I am a published poet and short story writer. I have been published in SNHU's the penmen review. My poetry book "Life at the End of the Rainbow" is currently available on Amazon.com/books. My published name is Jenny Andrews. My book is titled "Life at the End of the Rainbow." My novel "Bully Another Day" is now available on Amazon.
“I want to sing like the birds sing, not worrying about who hears or what they think.”-Rumi (beliefnet,com)
I love this quote because it reminds me of the importance of just being oneself. We waste way too many years of our lives worrying about other people’s opinions of us. Truth is that we are all different in our own special ways; we all have been blessed with a variety of talents. Nobody is exactly the same. Imagine how absolutely drab and boring this life would be if everyone were exactly the same.
Everyone has differing opinions. This fact should validate our own right to be different. We should follow our own hearts with the secure acceptance that not everyone is going to approve of us. We don’t need everyone’s approval. We just need to be the best possible version of ourselves. The litmus test is if we can look in the mirror and feel proud of the reflection looking back at us. We should enjoy the freedom to live our fullest life according to our own hopes and dreams, not other’s approval or disapproval.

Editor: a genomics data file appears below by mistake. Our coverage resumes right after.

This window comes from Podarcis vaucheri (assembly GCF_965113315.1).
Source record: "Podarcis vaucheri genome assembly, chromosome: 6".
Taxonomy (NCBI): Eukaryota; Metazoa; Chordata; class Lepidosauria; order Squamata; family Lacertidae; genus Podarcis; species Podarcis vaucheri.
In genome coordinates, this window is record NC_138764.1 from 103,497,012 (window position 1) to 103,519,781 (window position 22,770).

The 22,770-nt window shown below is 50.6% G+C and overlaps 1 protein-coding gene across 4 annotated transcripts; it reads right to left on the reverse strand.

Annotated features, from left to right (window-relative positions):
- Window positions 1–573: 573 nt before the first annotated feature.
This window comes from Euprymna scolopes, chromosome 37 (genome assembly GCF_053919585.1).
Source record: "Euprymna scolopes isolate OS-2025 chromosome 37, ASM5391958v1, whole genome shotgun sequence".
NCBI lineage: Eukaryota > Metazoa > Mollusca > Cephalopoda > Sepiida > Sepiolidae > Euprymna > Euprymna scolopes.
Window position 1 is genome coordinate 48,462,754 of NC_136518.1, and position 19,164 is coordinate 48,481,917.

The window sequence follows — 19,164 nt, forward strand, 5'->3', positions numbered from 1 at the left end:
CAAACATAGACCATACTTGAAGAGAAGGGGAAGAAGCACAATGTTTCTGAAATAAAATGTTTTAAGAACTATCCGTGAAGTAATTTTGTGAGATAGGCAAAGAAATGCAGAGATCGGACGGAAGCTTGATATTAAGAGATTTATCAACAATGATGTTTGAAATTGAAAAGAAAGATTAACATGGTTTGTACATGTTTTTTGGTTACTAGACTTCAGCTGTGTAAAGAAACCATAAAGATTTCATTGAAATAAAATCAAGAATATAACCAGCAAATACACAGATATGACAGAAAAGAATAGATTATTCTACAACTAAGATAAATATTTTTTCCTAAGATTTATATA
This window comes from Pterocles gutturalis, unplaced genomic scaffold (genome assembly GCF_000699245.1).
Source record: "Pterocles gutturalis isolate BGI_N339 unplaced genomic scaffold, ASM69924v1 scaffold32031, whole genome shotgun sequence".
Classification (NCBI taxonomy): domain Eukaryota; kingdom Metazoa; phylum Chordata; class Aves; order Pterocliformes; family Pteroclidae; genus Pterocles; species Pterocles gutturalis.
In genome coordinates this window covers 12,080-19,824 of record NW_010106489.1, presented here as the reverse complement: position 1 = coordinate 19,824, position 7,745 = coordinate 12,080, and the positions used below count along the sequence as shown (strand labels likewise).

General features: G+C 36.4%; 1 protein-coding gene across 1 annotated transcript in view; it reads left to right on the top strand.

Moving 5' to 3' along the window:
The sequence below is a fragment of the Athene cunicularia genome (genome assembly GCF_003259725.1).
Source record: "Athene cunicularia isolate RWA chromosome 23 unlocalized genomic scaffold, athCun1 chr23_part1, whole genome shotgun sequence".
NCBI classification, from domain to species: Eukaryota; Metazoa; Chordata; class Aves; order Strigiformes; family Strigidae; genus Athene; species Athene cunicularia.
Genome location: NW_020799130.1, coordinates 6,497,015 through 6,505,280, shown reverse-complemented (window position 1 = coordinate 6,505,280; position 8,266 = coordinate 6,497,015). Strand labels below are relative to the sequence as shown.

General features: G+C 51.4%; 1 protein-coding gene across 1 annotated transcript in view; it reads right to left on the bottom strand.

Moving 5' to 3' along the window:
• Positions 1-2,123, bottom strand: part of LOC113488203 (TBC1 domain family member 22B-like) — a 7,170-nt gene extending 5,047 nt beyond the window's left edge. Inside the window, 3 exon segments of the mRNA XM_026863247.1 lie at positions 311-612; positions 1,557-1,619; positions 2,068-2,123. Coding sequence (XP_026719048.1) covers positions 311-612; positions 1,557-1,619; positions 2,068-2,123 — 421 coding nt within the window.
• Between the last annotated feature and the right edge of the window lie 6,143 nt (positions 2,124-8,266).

At the end of the day, it is your own reflection that you have to deal with.
We should strive to “sing” our own songs with joy without worrying about “who hears us or what they think,” to paraphrase Rumi.
2019 is quickly coming to an end. Soon enough it will be history. Endings can be sad; in fact, depression increases this time of year. We tend to dwell on those goals we failed to accomplish; we tend to dwell on what could have been and what should have been. We tally up our losses and oftentimes neglect to consider our gains. The truth is that we cannot undo what has been done; we cannot go back and do what we should have done. We have to reconcile ourselves to our choices. It is too easy to search for someone or something to blame for our failures. Of course, we are influenced by conditions beyond our control, such as downward turns in the economy and illness.